This obviously is aimed at Mac keyboards either from Apple or third parties, but if you’re using a third party PC keyboard and you have a different set of F keys (or even none at all), you can consult your keyboard’s manufacturer for more information about the function row.

There are a ton of other keyboard shortcuts, like navigating text amongst many others that are well worth learning if you spend a lot of time typing on a Mac as well. They’ll completely change your game once you master the ones that you use most.

Do you use the function keys often? Have you changed the behavior of any of the F keys for any other purpose? Let us know your experiences and thoughts in the comments.


Related articles:

Posted by: Oliver Haslam in Mac OS, Tips & Tricks


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  1. Bub says:

    On my old Mac, standard keys Fn9 and F11 were particularly useful for lining up a sample of photos you’d worked on and comparing the previews. F11 also got rid of all open apps/windows on desktop so you could see behind. Press it again and they appeared. I am mourning these having disappeared and nobody has yet been able to say how to get them back. I have tried setting to ‘use as standard keys’ but nothing happens. Old computer was desktop circa 2011 El Capitan. Brand new M2 mac air running Ventura but keyboards look pretty similar. Thanks

  2. John Allsopp says:

    I found the tips explanatory and very helpful for me. Thank you

  3. Marge says:

    is there a Screen print key on the MacBook Air

  4. dorothy says:

    Thank you for listing the uses for the F keys.F3 at Mission Control and F4 at Launch pad sound like I should be able to send space ships off to the moon. I assume there is something much more practical for these?
    I don’t have light on my keyboard so assume that F 5 and F6 would thus be useful for some other function?
    I am possibly going to find pause and play audio with some information that is from the Great Courses when I figure out how to access them . Hope for me yet, Dorothy at 79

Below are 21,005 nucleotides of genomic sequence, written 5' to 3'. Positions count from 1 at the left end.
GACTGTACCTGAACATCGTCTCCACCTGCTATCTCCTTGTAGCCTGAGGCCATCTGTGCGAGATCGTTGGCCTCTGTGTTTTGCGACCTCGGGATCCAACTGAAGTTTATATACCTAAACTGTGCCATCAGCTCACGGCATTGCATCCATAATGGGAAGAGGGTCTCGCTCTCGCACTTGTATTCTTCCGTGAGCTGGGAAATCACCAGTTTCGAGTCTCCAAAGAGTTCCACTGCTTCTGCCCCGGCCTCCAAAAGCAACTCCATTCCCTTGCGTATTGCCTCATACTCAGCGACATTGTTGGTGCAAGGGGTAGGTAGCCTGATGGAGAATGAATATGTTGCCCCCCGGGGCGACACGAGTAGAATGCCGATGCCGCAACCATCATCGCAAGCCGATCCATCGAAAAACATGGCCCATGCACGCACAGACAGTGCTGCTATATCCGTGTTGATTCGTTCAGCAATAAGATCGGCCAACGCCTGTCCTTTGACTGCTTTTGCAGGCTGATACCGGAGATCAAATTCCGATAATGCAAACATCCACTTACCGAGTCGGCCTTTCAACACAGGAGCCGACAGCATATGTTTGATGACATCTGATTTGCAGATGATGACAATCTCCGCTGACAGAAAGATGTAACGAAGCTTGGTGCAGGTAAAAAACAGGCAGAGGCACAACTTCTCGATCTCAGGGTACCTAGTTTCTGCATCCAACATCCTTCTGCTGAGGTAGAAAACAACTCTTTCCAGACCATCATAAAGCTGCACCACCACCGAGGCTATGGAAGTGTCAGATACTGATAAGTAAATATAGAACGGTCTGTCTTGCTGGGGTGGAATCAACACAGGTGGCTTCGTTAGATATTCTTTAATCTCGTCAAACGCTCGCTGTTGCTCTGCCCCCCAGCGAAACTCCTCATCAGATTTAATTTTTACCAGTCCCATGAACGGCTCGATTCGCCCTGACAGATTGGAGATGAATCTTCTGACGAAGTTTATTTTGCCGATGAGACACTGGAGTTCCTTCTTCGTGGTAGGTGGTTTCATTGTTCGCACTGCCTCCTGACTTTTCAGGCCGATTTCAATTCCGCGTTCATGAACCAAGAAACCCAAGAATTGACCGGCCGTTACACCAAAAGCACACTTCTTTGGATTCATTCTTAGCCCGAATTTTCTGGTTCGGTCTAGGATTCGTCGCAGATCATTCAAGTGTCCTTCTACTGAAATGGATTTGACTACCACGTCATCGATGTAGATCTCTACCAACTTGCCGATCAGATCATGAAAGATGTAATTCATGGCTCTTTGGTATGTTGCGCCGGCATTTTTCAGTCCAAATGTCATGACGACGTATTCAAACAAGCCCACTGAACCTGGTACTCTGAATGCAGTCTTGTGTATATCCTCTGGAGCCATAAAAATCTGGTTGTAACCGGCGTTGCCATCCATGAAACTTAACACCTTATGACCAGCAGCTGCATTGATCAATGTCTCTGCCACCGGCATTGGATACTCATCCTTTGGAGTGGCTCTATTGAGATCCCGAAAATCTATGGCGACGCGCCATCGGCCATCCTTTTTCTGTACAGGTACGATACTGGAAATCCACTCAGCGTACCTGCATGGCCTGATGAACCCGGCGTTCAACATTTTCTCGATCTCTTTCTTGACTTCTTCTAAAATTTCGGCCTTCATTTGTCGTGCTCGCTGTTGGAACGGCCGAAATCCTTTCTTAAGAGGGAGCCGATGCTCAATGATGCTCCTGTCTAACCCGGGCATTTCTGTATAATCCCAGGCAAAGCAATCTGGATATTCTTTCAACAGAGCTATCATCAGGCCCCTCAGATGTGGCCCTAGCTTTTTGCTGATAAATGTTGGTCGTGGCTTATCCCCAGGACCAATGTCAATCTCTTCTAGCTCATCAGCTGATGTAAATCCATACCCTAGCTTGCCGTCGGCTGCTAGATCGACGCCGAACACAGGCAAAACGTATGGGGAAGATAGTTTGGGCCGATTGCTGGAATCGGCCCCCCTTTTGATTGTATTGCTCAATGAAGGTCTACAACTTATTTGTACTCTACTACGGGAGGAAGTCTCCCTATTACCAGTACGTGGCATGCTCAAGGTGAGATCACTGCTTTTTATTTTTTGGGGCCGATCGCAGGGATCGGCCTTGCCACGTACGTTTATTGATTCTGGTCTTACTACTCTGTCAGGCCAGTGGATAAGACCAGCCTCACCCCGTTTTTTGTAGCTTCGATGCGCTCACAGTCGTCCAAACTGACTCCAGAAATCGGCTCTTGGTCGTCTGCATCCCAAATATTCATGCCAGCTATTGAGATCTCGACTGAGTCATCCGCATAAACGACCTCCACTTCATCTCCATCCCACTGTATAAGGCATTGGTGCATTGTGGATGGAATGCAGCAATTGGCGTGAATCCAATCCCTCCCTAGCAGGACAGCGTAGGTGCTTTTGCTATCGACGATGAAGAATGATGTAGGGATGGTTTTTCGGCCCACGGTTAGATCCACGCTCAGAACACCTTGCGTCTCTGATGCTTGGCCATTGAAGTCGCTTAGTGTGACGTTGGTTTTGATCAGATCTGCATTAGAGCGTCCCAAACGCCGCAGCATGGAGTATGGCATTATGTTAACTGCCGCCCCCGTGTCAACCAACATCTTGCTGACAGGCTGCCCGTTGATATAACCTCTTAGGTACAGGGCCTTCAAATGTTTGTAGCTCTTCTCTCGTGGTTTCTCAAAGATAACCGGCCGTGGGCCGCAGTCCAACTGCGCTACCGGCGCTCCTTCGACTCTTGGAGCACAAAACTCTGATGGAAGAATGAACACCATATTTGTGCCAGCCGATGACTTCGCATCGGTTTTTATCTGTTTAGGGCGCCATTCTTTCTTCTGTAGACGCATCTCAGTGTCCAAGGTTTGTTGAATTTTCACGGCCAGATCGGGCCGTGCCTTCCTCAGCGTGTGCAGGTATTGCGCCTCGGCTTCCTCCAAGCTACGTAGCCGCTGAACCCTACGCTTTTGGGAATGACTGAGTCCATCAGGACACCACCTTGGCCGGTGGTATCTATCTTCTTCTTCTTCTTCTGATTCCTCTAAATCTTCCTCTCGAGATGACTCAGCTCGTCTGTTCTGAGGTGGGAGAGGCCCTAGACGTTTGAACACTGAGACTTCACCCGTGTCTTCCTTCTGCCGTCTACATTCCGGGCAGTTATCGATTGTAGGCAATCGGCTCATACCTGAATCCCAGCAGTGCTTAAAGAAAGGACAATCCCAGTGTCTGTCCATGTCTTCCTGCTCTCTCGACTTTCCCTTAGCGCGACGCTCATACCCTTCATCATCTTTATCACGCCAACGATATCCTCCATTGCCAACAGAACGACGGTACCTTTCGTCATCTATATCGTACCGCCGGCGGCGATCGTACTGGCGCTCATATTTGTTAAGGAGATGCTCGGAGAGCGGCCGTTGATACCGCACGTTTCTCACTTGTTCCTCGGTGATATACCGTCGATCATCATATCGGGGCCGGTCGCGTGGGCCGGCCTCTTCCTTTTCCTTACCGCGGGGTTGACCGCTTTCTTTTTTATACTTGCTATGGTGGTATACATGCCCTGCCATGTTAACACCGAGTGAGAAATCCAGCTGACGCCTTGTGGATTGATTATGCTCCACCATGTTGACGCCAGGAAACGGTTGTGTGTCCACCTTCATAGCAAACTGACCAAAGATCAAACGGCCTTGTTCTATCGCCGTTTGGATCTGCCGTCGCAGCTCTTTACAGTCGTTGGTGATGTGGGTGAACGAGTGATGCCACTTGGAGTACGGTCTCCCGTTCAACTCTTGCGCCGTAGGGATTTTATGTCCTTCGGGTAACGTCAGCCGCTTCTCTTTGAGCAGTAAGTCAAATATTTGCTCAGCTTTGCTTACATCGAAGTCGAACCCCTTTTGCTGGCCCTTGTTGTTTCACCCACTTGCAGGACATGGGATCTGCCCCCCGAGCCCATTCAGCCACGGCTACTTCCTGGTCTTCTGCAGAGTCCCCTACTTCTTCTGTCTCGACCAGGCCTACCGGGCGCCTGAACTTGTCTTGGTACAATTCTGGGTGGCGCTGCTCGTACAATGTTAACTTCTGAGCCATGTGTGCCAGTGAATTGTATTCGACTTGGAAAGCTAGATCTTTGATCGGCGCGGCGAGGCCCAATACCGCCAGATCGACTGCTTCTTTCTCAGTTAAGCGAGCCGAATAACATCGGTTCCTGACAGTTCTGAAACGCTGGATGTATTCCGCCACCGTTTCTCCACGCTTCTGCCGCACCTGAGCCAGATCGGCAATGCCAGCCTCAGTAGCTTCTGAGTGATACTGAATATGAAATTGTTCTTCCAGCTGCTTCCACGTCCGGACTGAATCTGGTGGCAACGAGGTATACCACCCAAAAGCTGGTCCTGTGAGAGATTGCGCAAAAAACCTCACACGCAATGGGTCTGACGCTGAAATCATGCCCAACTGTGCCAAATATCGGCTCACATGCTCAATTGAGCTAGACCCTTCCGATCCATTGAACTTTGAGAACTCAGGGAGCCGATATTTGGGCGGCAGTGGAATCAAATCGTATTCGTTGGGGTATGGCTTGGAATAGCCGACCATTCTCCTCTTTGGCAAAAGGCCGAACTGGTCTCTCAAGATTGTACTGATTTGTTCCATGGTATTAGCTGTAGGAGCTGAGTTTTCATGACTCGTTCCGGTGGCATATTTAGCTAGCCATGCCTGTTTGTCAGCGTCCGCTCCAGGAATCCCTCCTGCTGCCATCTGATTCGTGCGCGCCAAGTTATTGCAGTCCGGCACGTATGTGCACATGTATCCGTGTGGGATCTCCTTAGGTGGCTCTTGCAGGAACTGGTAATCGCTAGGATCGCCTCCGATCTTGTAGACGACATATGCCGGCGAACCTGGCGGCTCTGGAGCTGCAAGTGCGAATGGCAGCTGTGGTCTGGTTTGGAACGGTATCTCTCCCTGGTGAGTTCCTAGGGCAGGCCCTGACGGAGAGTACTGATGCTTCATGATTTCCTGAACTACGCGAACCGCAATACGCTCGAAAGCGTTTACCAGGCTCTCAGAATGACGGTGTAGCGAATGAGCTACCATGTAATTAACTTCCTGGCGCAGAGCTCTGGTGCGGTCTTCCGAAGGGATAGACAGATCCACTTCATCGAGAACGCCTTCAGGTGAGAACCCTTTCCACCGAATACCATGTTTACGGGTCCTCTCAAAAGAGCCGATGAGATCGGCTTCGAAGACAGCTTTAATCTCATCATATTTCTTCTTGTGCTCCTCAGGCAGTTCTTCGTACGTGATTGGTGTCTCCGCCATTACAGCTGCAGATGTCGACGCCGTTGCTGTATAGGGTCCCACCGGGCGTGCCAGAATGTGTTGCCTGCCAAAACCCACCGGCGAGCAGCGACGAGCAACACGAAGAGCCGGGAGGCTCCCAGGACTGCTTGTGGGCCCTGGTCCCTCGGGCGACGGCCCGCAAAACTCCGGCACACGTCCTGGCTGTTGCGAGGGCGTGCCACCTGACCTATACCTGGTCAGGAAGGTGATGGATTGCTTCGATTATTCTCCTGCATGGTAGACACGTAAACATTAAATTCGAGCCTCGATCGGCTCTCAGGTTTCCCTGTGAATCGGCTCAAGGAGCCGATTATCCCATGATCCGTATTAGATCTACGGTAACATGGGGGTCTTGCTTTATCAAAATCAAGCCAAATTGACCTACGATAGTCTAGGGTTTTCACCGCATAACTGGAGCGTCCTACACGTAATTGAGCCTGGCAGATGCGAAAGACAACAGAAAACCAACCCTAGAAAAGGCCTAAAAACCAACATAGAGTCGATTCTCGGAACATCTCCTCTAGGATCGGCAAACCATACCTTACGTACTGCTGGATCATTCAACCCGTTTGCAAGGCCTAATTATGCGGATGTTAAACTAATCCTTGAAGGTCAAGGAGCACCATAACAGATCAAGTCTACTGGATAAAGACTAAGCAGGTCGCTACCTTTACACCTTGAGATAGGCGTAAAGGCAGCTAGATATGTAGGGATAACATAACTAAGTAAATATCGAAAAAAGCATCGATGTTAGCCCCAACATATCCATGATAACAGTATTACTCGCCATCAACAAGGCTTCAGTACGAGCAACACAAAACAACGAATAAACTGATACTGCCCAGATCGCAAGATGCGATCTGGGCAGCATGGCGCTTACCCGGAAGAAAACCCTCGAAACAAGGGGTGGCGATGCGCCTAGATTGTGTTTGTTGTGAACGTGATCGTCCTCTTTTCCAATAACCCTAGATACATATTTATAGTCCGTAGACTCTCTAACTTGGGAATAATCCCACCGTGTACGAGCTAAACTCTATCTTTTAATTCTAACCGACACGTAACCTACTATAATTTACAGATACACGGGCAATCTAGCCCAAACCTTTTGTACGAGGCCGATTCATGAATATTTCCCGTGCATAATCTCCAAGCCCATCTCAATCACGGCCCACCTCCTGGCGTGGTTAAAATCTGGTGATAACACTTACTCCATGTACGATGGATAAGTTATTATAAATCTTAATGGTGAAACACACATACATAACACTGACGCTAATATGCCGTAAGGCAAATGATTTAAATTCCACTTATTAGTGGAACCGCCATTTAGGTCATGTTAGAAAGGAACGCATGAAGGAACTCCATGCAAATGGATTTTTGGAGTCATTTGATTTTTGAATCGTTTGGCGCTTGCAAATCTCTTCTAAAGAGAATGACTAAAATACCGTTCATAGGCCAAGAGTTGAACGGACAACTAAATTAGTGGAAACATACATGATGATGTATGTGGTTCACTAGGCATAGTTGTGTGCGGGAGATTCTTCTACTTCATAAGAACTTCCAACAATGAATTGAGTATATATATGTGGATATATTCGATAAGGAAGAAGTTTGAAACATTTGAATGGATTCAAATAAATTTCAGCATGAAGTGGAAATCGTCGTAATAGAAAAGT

5. JACK says:

    Finally, a good communicator, but where is the Fn button?

  6. Jan Sturris says:

    Years ago – on a BBC-computer – I could perform a Change Case command on the character next to the cursor just by typing Ctrl D
    After performing the change of case the cursor moved up one position so that you could repeat the action on and on.
    Very handy indeed.
    How to implement such a desire on an iMac?

  7. Andreas says:

    Actually, neither of my Macs (Air and Macbook) has all of the characters I’d expect from a keyboard. There’s no forward delete, only a backspace key. Forward delete must be emulated by Fn + backspace.

  8. George says:

    I found out that if you press the esc key you exit fullscreen mode. Not on all apps tho… the cmd+ctrl+F shortcut works always to enter and exit fullscreen mode.

    Anyways I want to think you were being a bit sarcastic because of how basic and obvious this article was.

    • Peter Parker says:

      The first half of your comment is constructive, but the second half is not. I am actually getting tired of reading backhanded compliments like this for a resource you get for free; if you have thoughts like this, do us a favor and keep it to yourself.

  9. Aditya says:

    Awesome,if you wouldn’t have said it, I was completely ignorant..

  10. John Murdin says:

    Really useful – thanks yet again…

    Don’t suppose you have a list of the other hidden characters – such as the # – which I use a lot for writing music – and I always forget the combination!

    • tn says:

      ! is shift 1
      @ is shift 2
      # is shift-3


      use the Shift key plus the numerical key on the keyboard to type those characters. Lots of hidden special characters too in MacOS available through the option key.

  11. Sandy says:

    For years and years I’ve ignored that row of F keys because I never knew what they were for. I’m going to save the list so I can refer to it. I’m so glad you have taken the time to explain them!

  12. Joseph L Fribley says:

    Both interesting & helpful!